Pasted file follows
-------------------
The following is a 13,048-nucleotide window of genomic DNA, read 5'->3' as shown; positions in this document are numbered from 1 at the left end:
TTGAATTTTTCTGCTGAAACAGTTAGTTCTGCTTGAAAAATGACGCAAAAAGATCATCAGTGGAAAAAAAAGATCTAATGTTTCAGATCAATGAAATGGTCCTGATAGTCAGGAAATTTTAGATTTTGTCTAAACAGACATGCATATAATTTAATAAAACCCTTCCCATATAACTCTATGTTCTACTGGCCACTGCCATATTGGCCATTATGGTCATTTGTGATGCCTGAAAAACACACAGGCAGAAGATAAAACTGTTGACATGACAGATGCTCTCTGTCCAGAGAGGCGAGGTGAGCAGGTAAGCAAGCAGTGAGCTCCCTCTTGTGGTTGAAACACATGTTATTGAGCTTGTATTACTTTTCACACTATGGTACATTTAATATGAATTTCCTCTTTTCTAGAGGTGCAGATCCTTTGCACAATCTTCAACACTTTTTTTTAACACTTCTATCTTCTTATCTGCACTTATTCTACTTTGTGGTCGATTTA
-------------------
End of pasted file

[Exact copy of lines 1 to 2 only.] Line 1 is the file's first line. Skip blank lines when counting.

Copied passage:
The following is a 13,048-nucleotide window of genomic DNA, read 5'->3' as shown; positions in this document are numbered from 1 at the left end:
TTGAATTTTTCTGCTGAAACAGTTAGTTCTGCTTGAAAAATGACGCAAAAAGATCATCAGTGGAAAAAAAAGATCTAATGTTTCAGATCAATGAAATGGTCCTGATAGTCAGGAAATTTTAGATTTTGTCTAAACAGACATGCATATAATTTAATAAAACCCTTCCCATATAACTCTATGTTCTACTGGCCACTGCCATATTGGCCATTATGGTCATTTGTGATGCCTGAAAAACACACAGGCAGAAGATAAAACTGTTGACATGACAGATGCTCTCTGTCCAGAGAGGCGAGGTGAGCAGGTAAGCAAGCAGTGAGCTCCCTCTTGTGGTTGAAACACATGTTATTGAGCTTGTATTACTTTTCACACTATGGTACATTTAATATGAATTTCCTCTTTTCTAGAGGTGCAGATCCTTTGCACAATCTTCAACACTTTTTTTTAACACTTCTATCTTCTTATCTGCACTTATTCTACTTTGTGGTCGATTTA